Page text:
The ongoing U.S. crises in jobs, health care, foreclosures, finance, foreign policy, debt, energy and the environment are connected to, if not rooted in, the crisis in democracy. There’s a widening disconnect on issue after issue between what the majority of the public desires and the policies we have.
The growing democracy crisis isn’t at its core about who’s been elected or unelected or what laws have been enacted or not enacted. It’s about the undemocratic nature of what’s considered constitutional – the very ground rules of our political and economic system.
“Our country is broken because the system is fixed,” read a sign last fall at the Occupy site in Washington, DC. This sums up succinctly our democracy crisis.
The overarching set of rules or guideposts of our nation, our constitution and numerous U.S. Supreme Court decisions cast for over a century, have created a profoundly rigged system favoring corporations and the super wealthy at the expense of the vast majority of We the People.
Among the constitutional doctrines anchoring the ever growing power and authority of corporations and the super wealthy are the edicts that “corporations are people” and “money equals speech.” Corporations first acquired corporate rights as “persons” under the 14th Amendment in the 1886 Santa Clara vs. Southern Pacific RR Supreme Court decision while money was protected as free speech under the First Amendment in the 1976 Buckley vs. Valeo decision.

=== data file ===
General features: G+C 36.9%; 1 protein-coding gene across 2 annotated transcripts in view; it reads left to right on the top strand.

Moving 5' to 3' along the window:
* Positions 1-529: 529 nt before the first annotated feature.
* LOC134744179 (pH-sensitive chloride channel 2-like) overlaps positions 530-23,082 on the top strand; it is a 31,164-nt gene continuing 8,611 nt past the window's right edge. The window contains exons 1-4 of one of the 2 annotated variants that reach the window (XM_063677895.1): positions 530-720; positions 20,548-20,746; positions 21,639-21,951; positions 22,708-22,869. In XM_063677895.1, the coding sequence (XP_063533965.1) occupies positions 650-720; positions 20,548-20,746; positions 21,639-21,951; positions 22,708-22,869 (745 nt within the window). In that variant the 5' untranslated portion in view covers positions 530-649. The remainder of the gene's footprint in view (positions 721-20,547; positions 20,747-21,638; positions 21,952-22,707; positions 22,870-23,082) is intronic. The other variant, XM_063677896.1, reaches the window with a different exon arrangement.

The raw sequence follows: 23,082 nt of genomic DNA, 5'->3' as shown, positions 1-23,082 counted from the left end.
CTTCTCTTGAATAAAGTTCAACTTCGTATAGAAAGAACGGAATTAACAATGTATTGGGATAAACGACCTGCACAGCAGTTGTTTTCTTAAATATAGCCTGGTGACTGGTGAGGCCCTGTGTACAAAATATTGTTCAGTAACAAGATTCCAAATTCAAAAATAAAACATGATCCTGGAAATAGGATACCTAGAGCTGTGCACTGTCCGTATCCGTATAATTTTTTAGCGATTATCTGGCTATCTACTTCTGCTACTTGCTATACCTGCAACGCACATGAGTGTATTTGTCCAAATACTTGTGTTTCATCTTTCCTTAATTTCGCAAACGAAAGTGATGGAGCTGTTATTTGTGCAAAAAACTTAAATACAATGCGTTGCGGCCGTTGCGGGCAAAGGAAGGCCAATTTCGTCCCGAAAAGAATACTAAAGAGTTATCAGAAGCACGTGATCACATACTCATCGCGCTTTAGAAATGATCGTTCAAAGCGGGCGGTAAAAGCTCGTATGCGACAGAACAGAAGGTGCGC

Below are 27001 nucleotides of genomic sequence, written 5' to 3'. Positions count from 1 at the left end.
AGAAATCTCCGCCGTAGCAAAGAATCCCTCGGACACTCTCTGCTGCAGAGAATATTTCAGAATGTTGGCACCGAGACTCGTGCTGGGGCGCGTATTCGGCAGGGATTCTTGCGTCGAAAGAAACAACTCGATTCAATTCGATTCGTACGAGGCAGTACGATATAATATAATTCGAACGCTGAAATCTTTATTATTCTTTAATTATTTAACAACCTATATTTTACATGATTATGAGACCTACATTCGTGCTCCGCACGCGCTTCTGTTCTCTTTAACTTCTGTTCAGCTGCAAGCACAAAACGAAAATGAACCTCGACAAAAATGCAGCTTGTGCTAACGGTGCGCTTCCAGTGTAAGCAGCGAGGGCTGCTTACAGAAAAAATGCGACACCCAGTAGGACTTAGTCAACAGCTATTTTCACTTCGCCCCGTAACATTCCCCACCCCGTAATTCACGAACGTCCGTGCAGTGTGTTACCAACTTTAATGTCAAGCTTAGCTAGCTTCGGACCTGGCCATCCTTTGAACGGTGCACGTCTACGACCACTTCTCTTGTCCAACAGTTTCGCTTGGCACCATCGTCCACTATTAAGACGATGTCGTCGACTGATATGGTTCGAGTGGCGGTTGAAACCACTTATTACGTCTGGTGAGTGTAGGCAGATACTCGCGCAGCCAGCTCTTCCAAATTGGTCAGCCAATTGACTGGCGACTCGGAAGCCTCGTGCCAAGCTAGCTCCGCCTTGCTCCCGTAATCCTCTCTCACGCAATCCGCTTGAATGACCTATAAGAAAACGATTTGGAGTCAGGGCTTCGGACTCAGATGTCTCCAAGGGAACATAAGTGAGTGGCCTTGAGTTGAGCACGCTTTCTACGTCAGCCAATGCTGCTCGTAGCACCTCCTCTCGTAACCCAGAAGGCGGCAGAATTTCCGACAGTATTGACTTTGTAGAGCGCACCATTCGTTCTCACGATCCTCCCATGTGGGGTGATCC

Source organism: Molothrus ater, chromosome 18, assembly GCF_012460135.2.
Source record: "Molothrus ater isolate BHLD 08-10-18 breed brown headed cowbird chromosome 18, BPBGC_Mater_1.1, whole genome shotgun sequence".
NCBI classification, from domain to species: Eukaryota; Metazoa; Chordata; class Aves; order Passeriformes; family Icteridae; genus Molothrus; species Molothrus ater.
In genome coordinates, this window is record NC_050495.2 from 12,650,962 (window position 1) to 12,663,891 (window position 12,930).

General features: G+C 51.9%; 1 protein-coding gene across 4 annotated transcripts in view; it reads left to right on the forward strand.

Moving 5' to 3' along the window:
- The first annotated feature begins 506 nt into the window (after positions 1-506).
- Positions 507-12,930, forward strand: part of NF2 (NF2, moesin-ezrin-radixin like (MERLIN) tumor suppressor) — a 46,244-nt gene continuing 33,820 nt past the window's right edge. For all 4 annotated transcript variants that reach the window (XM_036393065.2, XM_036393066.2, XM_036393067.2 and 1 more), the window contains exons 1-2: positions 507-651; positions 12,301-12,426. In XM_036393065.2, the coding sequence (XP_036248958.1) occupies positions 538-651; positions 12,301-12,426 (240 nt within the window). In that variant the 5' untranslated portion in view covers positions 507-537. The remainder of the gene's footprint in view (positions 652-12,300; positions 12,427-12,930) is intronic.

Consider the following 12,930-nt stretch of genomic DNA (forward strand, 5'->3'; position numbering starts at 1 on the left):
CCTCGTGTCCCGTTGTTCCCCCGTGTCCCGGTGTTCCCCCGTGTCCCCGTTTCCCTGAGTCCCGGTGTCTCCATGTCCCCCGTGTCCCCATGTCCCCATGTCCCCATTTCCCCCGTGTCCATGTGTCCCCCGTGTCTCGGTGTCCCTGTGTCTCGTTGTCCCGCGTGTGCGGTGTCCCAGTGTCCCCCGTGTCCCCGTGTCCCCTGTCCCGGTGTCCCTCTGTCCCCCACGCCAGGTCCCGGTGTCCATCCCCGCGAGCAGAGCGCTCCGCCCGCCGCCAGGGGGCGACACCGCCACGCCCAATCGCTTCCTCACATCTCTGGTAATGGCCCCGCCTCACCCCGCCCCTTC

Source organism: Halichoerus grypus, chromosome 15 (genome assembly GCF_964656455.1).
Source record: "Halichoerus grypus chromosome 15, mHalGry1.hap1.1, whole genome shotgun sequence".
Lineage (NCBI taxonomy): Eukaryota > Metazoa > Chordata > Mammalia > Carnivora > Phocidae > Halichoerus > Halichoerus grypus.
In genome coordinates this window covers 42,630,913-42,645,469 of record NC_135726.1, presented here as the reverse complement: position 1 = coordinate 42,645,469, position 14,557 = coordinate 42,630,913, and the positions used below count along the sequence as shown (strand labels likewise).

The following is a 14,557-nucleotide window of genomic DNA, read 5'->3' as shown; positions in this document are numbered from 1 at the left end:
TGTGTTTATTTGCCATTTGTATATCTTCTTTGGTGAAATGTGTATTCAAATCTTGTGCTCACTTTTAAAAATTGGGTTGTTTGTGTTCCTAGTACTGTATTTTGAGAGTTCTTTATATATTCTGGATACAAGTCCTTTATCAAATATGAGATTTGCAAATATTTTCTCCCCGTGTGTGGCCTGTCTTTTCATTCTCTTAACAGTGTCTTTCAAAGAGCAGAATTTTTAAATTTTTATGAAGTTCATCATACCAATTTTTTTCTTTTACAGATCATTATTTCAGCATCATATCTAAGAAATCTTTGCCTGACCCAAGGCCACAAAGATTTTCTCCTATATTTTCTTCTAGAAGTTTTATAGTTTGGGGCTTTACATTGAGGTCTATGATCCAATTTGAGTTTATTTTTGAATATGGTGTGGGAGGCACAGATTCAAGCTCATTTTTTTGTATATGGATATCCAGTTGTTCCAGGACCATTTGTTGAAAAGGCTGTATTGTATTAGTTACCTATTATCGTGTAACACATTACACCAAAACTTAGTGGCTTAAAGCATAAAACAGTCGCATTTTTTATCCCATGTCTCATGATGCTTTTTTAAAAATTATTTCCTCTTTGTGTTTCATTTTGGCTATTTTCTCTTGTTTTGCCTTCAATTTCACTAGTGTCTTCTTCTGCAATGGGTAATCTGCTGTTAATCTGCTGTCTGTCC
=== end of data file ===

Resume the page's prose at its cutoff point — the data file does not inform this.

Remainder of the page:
Despite all the valiant education, advocacy and organizing human persons of all races, creeds, genders, incomes and ages to elect specific people and pass specific laws; all the citizen initiatives and referenda to create or repeal statutes; all the strikes and boycotts; all the marches and rallies to stop wars and occupations; and all the social movements to guarantee inalienable rights for women, people of color, workers and young people — the power and authority of corporations and the super wealthy have arguably never been greater in our nation’s history, if not world history, than today. This is due to the widening constitutional shields of corporate personhood and money as speech. Unless and until these doctrines are reversed, it will be extremely difficult, to say the least, to achieve any of the real justice and peace most people aspire to enjoy.
Corporations were never intended to possess inalienable constitutional rights. The Bill of Rights and the rest of the constitution were meant to apply solely to human beings. Corporations were originally creations of government via charters issued for the most part by state legislatures for a limited time period to produce specified goods and/or services. Corporations are not people. They are human-created legal entities separate from the individuals who work or invest in them. They aren’t associations of people or products of private contracts. Only governments make incorporation possible. Since they are human created, humans can, should and once did rigidly define their terms – to ensure that they were and are our servants and not our masters.